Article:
The FINRA Foundation, in partnership with United Way Worldwide, also announced a $150,000 grant to create a financial capability program at several local hotels through MEDA, bringing financial education into the workplace. The grant will support workshops and individualized coaching for hotel employees, improving financial knowledge, confidence, and capability.
The campaign launch showcased an innovative new advertising campaign supported by Visa to build awareness about the high cost of check cashing and the resources available to employers through CurrenC SF. “By working with employers to make 100% electronic pay a reality, CurrenC SF and the San Francisco Office of Financial Empowerment are helping workers take home more of their pay,” said Brian Triplett, SVP, head of North America prepaid products for Visa. “Through Visa’s support of CurrenCSF, we are helping the City of San Francisco work toward our common goals of building financial access and security through electronic payroll.”
Partners at the launch highlighted how the campaign brings together diverse partners in order to achieve shared goals. “Citi Community Development has been a thought leader and supporter of CurrenC SF and the Office of Financial Empowerment from day one. Expanding access to safe and affordable financial products and services through innovative partnerships reflects Citi’s broader commitment to financial inclusion and economic empowerment,” said Vicki Joseph, Northern California Regional Manager of Citi Community Development.
About CurrenC SF
CurrenC SF helps to bring working households into the financial mainstream through direct deposit and electronic payroll, reducing reliance on high-cost check cashing services by the nearly 70% of working class San Franciscans that get paid by paper paycheck. CurrenC SF is an initiative from the City and County of San Francisco’s Office of Financial Empowerment (OFE), in partnership with the San Francisco Chamber of Commerce, and the United Way of the Bay Area. CurrenC SF receives generous support from Citi Community Development, Visa, and the Levi Strauss Foundation.
Throughout 2014, CurrenC SF will support a hotel financial access campaign, increasing electronic payroll participation and connecting workers with affordable mainstream financial products and services. CurrenC SF will also collaborate with MEDA on a workplace-based financial education project, assisting with outreach and coordinating services with participating hotels. In addition, CurrenC SF will connect both employers and workers to a range of resources from the Office of Financial Empowerment, including Bank on San Francisco, which helps unbanked individuals get accounts, and the SF Smart Money Network, a directory of financial education services and resources.
For more information go to www.currencsf.org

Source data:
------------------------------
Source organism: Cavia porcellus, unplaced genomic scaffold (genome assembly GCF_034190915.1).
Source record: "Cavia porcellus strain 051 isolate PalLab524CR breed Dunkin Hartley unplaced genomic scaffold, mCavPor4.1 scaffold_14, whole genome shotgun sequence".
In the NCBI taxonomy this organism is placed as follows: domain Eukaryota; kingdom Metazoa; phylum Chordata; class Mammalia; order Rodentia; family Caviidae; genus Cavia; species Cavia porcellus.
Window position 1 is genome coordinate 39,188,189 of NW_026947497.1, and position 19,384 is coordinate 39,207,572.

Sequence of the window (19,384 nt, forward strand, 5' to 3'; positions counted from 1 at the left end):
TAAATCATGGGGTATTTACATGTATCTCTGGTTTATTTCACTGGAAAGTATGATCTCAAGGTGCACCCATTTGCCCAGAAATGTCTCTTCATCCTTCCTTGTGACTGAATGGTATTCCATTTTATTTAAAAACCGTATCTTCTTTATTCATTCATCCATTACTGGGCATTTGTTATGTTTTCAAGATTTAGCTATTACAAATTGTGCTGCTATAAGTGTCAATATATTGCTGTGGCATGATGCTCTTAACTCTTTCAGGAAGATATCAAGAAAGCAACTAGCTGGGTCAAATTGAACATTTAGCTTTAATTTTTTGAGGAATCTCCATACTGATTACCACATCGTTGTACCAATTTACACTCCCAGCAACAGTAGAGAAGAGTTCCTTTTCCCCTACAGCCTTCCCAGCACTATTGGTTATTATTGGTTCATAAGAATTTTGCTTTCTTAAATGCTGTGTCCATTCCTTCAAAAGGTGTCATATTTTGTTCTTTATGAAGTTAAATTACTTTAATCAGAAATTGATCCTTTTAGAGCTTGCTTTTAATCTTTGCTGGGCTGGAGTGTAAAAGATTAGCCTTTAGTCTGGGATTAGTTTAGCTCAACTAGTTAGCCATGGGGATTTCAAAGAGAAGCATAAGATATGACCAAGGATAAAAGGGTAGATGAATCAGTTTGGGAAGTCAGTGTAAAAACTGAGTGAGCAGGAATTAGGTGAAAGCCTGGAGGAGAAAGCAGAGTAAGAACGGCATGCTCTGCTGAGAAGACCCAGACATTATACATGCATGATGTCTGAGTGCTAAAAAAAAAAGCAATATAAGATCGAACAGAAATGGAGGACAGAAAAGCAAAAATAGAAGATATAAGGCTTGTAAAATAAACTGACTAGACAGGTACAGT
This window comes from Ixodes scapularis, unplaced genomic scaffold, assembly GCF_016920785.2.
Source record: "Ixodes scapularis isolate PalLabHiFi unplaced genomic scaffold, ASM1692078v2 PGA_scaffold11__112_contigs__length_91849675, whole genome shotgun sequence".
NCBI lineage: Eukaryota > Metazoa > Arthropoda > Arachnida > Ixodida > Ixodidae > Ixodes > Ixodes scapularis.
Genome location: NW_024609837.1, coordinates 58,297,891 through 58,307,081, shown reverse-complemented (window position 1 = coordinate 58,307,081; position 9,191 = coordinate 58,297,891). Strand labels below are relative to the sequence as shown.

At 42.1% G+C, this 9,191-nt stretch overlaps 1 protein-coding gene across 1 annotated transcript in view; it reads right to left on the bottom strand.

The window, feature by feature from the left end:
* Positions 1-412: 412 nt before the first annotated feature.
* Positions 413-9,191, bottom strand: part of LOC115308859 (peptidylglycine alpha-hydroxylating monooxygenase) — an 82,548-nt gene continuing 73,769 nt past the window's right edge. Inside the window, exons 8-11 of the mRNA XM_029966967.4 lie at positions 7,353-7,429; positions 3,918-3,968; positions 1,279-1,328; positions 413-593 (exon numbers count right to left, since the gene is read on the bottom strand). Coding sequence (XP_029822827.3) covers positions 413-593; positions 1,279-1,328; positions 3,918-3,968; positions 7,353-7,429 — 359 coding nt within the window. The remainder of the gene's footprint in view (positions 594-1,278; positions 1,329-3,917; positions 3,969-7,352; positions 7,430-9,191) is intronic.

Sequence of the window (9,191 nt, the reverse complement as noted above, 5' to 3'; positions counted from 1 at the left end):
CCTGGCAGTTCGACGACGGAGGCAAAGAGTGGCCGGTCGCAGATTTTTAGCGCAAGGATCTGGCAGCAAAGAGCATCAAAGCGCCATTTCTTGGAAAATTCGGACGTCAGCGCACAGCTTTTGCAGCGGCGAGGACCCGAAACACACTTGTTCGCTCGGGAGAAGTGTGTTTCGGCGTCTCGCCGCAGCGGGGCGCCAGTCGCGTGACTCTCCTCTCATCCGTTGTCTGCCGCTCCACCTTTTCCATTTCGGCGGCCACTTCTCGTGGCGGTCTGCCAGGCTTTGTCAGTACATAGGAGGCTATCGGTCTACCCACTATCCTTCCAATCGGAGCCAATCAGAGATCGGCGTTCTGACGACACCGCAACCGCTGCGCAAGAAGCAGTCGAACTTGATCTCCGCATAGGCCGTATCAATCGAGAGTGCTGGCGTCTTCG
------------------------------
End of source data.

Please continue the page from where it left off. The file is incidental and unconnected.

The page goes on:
At CurrenC SF, we want employers to understand the true cost of check cashing, and how we can help improve the financial security of their employees. So we’ve partnered with Visa to build awareness about the downside of paper paychecks, and illustrate the benefits of joining CurrenC SF and bringing electronic pay to all your employees.
So what’s the cost? At a conservative estimate, we find that an average unbanked worker pays $711 a year just to cash their paycheck and get access to their hard-earned pay. And for workers in San Francisco, we think it’s very likely you are paying much more to check cashing stores. When you add up the cost of a 3% fee subtracted from every paycheck (and an even higher percentage if it’s a personal check, as is likely for small business and home healthcare workers), plus the cost of money orders, remittances, and other services, it’s likely that working families pay well over $1,000 each year just to use the money that they have already earned!
Keep an eye out for our ads: they’re on buses and muni, on posters around the city, in magazines, and digital format. We’ve included one example below. What are some other things you could buy with the $711 (or more!) you save by switching to direct deposit or a payroll card?
Spread the word: CurrenC SF and electronic pay protect the earnings of your workers! Sign up today.
Yesterday on Huffington Post, Javier Palomarez (President & CEO of the US Hispanic Chamber of Commerce) posted an article in support of payroll debit cards. Mr. Palomarez calls payroll cards “a valuable option for those in financial need.” And we at the SF Office of Financial Empowerment agree. Through our CurrenC SF initiative, selecting a payroll card is one of the key steps we advise employers to take in order to better protect the earnings of their workers. You can read more about our advice on payroll cards here.